TELEVISION, and especially television news, is set for a revolution.
Industry iconoclasts predict that nightly network news will soon be a thing of the past. Big networks will stick to magazine shows such as 60 Minutes and 20/20, they say.
Television news will be delivered by local stations. Instead of needing all the high-priced equipment of the past, local stations will be able to get the job done about as simply as a local newspaper does it: One reporter carrying a lightweight camera.
Television stations will be able to be set up for a fraction of the cost through smaller, cheaper cameras, editing equipment, and a whole range of gear.
"The cost alone beats the old way of doing things by a factor of 100 to 1," says Desmond Smith, a Toronto television entrepreneur.
Some stations already operate in the Hi-8 format, the same one people use for home videos. This type of station deals only in news, not game shows or sitcoms. New York One, a Manhattan-based TV station, is built on the new miniature, low-cost technology.
"Survival is something that comes up every decade as the business reforms itself," Mr. Smith says. He has worked for CBS and ABC from Moscow to Vietnam. These days he is running Newsco, which is trying to get a license to run a 24-hour TV news service in Toronto. Smaller and cheaper
"Miniaturization of telecommunications equipment is what we're talking about," says Peter Herford, a Columbia University journalism professor. "Things are not just getting smaller, they're also getting less expensive."
"Until now if you wanted to work in television you had to associate yourself with a large organization, one of the big networks," says Michael Rosenblum who is a kind of guru of Hi-8 video. Mr. Rosenblum teaches "Video Journalism" at Columbia. He is also a television reporter who has produced dozens of pieces for the big networks, using a small Hi-8 camcorder.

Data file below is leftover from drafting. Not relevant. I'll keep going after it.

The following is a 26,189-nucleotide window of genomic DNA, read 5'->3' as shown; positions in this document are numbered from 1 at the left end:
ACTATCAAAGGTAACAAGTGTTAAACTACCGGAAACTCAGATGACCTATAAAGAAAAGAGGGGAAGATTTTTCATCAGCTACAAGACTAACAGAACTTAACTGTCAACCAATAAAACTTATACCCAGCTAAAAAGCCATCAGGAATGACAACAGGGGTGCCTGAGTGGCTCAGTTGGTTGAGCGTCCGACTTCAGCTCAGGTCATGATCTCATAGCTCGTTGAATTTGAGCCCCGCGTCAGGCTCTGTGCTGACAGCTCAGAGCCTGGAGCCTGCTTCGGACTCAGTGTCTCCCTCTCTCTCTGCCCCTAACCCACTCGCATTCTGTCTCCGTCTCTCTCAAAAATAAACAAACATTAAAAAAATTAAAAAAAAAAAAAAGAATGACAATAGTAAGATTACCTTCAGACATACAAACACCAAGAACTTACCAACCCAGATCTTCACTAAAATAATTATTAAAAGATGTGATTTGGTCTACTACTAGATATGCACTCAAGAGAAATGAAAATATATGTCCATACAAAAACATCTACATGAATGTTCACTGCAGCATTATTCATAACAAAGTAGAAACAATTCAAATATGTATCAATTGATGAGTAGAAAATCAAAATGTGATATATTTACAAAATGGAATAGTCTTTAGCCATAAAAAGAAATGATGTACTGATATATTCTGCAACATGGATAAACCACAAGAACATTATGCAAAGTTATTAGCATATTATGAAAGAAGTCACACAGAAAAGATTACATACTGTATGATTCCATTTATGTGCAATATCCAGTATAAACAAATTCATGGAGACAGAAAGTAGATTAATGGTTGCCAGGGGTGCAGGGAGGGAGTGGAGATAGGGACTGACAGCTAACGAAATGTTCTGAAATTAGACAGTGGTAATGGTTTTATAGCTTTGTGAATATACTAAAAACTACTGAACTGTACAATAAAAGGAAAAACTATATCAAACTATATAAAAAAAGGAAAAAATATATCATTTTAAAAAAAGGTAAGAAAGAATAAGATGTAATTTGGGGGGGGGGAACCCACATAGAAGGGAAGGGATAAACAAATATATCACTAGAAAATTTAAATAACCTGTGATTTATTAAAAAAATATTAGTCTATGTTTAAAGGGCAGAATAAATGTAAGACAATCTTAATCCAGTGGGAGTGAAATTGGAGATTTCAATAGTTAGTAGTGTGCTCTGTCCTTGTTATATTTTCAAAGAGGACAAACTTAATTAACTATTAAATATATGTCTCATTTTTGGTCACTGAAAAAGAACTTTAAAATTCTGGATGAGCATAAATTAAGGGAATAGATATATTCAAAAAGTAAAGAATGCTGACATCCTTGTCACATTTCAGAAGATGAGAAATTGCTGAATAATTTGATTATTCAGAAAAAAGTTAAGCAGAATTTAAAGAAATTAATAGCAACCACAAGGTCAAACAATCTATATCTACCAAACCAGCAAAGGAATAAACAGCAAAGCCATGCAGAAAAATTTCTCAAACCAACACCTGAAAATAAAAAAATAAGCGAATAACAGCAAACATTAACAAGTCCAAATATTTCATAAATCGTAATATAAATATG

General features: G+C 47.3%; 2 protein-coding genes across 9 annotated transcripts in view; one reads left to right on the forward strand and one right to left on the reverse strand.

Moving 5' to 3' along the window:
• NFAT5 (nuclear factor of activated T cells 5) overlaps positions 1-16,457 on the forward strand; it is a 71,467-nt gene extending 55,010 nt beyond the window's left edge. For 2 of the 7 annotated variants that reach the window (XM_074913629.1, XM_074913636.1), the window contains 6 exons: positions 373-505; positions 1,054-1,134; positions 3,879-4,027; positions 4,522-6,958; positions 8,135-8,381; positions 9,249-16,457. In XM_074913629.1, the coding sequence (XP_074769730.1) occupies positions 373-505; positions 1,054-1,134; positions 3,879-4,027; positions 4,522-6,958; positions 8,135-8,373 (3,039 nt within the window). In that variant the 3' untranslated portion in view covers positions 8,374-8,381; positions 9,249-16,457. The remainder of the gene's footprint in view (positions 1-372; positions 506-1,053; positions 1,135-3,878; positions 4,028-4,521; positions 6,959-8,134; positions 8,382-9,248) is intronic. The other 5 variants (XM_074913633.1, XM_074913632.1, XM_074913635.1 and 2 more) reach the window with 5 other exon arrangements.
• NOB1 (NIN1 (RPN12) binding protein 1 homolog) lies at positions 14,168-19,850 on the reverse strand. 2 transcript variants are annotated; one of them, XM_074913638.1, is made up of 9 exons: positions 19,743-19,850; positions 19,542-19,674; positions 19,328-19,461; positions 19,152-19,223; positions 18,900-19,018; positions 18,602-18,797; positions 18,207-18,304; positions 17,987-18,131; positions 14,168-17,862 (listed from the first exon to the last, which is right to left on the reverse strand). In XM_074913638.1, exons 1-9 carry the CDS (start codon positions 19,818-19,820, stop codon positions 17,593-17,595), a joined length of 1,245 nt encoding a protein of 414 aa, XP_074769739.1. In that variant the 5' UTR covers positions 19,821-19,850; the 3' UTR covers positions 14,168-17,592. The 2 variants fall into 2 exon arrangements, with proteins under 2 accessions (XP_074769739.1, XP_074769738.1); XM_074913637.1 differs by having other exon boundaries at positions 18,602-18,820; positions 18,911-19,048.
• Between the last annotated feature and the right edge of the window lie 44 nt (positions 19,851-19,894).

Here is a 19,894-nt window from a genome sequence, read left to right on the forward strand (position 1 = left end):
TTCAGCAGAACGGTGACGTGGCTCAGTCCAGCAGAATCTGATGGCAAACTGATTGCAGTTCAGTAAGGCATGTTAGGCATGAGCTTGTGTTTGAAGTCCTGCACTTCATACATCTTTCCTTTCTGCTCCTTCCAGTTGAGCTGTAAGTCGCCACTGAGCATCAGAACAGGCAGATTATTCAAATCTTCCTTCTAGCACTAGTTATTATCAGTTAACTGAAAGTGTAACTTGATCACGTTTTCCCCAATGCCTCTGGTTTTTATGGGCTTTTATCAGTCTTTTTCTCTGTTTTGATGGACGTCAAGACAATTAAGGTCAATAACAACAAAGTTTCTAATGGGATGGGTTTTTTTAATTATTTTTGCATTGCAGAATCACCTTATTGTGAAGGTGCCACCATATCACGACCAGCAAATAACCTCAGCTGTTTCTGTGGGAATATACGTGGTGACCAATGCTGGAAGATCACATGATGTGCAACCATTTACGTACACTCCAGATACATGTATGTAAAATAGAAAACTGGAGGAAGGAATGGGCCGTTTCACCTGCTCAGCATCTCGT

Smith explains that TV news started with unwieldy 35mm cameras used in Hollywood movies. Programs such as "See It Now" with Edward R. Murrow were shot on 35mm. "It was what they used to call the `One Ton Pencil,' " he says.
Today the same program could be shot on an upscale version of the common camcorder. The equipment used by television networks - Betacam professional cameras - costs up to $70,000. Professional Hi-8 equipment costs as little as $3,000.
Messrs. Herford and Rosenblum were in Toronto recently to give a series of seminars on the Hi-8 revolution. In the audience were experienced reporters, producers, and camera crews from major television networks.
"Today for a relatively small investment you can buy a Hi-8 camera, and produce your own pieces independent of the networks," Rosenblum told them. Many didn't like what they heard. Some walked out. Shrinking work crews
Smith says that one reporter with a camera will replace the cameraman, soundman, producer, and reporter team that now shows up on the doorstep for a TV shoot. "Canadians and Americans have always got their news from local sources," Smith says. "Local news is going to break wide open with dozens of 24-hour news services such as New York One and Orange County's (Calif.) round-the-clock cable news."
The backers of the proposed Toronto station say it will be a moneymaker. "The new station can be set up for $10 million, roughly the cost of a radio station," says one of the people involved. He cannot be identified because he is at a major network.
The big change is that reporters do their own shooting. There are no expensive, unionized crews. New York One has 20 reporters, each with a camera. New talent is also paid a lot less than local and network TV stars.
"The salaries will be $25,000 to $40,000 instead of $80,000 and higher," predicts the backer of the Toronto station.
The new studios are very automated. Transmission doesn't involve huge towers; it is piped into the cable system. "It's the most exciting development since color TV or the invention of video tape," Smith says. "It's cheaper to create a city-sized television newsroom than to publish a city newspaper."